What should we do if our assessment tells us that we have loud noise? How loud does it have to be? To answer that question, we need to review the Occupational Noise Exposure standard at 29 CFR 1910.95.

First, we look at how loud the noise is and what is the duration of the noise. Table G-16 in the OSHA regulations5 tells us the limit and the duration of the noise levels.

Duration per day, hours

Sound level dBA, slow response

















0.25 or less


Second, during our hazard assessment, we will be taking measurements of the noise levels. If those levels show that employees are exposed to a time-weighted average (TWA) of more than 85 dBA for eight hours, the company is required to develop a hearing protection program for its employees. In developing the program, the company needs to first look at engineering controls and/or administrative programs before it allows the use of PPE in the form of hearing protection.

The hearing protection program needs to include the following topics:5

  • How and when monitoring of the work areas will be performed
  • Notifying the employees of their results
  • Informing the employees of the need to have their hearing tested (at no cost to the employees and on company time)
  • What the employees need to do to work safely (i.e., what are the engineering controls that help protect the employees, what are the administrative programs they need to follow, and lastly what PPE they will be using)
  • What will be included in the training program
  • Informing the employees they can have access to this information and their test results
  • How will the records of the monitoring, testing, and training be kept

If a company needs help in developing a hearing protection program, it can hire a consultant, subscribe to a Web site,6 or just follow along in the regulations developing its own requirements for each item.

Third is engineering controls. Engineered solutions take the vagaries out of protection so the employee doesn't have to think about what he needs to use to protect himself when working in and around equipment. Some examples would be how we separate the employees from the noise source: Can we put them inside a control room, or can we put the noise-producing part of the equipment into an enclosure?

Fourth is administrative programs or work practices. If engineering controls are not practical, can we split the work so no one person is exposed to more noise than it is allowed for a specific period of time. Rather than keep one person working at the same noisy machine for the full eight-hour shift, split the job and have the employees rotate out of the noisy environment. This does two things: The employees will not be overexposed to noise, and they may have a better appreciation of the job because they have a chance to rotate their work assignments. They may not get bored.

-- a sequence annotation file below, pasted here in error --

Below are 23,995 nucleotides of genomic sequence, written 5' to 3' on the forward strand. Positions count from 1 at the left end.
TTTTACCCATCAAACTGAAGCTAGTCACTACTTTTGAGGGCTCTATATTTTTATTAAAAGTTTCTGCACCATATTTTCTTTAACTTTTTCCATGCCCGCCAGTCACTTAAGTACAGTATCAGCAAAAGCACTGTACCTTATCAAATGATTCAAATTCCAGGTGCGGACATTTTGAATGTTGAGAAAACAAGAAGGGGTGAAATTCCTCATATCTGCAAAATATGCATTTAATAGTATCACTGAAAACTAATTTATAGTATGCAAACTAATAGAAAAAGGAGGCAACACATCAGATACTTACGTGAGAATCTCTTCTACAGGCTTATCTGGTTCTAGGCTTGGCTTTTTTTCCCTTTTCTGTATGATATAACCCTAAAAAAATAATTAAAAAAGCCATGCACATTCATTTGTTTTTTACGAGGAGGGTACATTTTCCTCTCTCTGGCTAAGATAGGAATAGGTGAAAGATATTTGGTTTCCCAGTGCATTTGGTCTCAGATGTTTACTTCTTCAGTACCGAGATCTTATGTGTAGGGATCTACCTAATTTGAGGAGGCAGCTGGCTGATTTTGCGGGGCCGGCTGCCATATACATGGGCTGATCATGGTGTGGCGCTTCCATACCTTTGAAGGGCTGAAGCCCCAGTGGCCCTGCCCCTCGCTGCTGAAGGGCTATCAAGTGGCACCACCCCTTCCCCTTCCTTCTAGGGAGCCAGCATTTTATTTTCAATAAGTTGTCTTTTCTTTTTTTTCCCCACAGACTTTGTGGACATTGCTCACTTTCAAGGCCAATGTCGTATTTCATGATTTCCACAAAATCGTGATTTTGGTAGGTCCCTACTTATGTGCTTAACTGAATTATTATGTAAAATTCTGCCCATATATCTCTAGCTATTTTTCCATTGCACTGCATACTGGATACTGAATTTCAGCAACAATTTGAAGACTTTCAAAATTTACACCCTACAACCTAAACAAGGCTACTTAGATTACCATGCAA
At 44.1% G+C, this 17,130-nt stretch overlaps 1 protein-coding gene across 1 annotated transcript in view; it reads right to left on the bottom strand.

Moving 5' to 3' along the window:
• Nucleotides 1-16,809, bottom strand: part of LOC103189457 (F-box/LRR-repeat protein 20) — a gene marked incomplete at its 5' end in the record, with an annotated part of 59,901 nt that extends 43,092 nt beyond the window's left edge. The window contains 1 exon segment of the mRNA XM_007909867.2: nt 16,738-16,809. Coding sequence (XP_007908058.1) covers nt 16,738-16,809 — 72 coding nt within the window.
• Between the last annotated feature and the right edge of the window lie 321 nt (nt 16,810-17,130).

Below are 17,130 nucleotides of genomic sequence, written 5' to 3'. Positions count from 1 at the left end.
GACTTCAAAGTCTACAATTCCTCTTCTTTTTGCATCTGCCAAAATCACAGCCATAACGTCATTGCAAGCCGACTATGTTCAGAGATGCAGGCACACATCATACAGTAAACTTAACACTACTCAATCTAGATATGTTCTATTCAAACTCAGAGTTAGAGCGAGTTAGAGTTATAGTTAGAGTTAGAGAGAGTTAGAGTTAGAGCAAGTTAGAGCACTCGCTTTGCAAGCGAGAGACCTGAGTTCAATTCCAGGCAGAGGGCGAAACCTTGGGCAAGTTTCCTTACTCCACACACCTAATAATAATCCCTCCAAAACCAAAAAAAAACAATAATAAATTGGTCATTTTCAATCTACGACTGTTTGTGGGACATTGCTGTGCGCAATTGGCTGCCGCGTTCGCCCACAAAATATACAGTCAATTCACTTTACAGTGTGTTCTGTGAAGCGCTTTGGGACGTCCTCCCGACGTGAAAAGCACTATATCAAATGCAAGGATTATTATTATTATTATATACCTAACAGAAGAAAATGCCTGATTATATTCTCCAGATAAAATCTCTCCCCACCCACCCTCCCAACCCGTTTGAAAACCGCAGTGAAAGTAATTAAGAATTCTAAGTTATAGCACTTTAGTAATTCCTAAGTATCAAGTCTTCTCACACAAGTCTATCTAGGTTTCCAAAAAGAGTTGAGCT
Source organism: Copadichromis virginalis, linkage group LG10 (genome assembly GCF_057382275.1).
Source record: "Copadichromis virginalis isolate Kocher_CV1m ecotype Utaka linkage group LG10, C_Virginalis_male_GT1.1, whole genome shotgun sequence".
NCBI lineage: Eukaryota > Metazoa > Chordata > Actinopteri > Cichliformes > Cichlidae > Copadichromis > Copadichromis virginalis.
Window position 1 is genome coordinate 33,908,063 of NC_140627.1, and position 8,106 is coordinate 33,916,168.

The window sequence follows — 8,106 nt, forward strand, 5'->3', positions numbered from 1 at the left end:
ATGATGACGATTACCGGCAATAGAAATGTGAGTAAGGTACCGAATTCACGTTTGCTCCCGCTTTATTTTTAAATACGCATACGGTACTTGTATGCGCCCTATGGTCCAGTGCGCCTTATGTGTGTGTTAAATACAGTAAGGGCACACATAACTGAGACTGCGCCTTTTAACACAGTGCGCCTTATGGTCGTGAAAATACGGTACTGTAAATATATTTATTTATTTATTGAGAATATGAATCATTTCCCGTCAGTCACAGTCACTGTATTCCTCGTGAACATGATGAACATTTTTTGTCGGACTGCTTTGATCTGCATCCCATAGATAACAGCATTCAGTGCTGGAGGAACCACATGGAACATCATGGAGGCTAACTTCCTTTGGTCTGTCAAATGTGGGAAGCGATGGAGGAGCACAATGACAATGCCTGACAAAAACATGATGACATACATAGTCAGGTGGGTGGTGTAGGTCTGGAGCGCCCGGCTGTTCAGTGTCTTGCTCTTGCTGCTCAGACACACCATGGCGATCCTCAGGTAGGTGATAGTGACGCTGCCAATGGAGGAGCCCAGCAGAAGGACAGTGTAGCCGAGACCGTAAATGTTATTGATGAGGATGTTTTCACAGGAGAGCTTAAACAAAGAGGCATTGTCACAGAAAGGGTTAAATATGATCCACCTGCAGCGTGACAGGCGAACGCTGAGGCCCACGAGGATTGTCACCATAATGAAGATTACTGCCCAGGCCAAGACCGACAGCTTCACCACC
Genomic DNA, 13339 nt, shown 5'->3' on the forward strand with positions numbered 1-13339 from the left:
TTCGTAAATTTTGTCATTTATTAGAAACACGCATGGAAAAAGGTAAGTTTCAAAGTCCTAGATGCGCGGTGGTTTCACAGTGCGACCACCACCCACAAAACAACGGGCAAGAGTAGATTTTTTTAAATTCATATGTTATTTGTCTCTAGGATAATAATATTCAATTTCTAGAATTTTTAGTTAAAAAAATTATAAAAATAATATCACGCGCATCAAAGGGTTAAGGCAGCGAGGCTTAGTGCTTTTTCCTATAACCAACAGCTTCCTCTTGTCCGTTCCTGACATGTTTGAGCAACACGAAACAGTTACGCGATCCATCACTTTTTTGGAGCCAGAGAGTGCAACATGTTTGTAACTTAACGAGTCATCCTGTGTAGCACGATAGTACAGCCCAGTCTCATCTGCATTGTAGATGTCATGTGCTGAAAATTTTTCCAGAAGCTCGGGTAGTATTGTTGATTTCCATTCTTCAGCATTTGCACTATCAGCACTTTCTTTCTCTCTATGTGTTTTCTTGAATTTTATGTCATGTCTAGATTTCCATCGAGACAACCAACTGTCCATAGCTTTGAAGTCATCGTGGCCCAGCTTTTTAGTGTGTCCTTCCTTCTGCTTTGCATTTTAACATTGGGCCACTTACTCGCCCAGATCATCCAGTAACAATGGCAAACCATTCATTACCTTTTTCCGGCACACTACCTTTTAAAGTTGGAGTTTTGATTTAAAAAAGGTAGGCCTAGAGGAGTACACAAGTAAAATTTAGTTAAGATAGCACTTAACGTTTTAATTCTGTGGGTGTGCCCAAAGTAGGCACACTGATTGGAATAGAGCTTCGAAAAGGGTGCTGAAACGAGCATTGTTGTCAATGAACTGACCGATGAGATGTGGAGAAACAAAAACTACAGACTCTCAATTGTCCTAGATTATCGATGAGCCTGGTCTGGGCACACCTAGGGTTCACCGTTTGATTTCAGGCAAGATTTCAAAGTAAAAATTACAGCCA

Fifth is follow-up. Hearing tests are required on an annual basis. The training is required on an annual basis. The program may need to be modified and should be reviewed as necessary, but at least on an annual basis.

Noise-induced hearing loss is 100 percent preventable. Once acquired, however, hearing loss is permanent and irreversible.7 There was a poster that reminded me of this when I saw it in England a number of years ago. It showed a scantily clad young lady with a caption that read, "If she said 'yes,' would you be able to hear her?"

This article appeared in the October 2006 issue of Occupational Health & Safety.


  1. "Famous baby boomers with significant hearing loss and/or tinnitus,"
  2. Suter, Alice H. Hearing Conservation Manual, 3rd Edition, 1993. CAOHC, Milwaukee, pp. 16-17.
  3. Gray, Richard, "Digital music craze stores up ear trouble for iPod fanatics," May 8, 2005,
  4. Morris, William, Editor, American Heritage Dictionary of the English Language, 1969. New York, pages 891 and 1234.
  5. 29 CFR 1910.95, Occupational Noise Exposure,
  6. Two subscription Web sites that may be of help are and
  7. Noise page, NIOSH Web site,

This article originally appeared in the October 2006 issue of Occupational Health & Safety.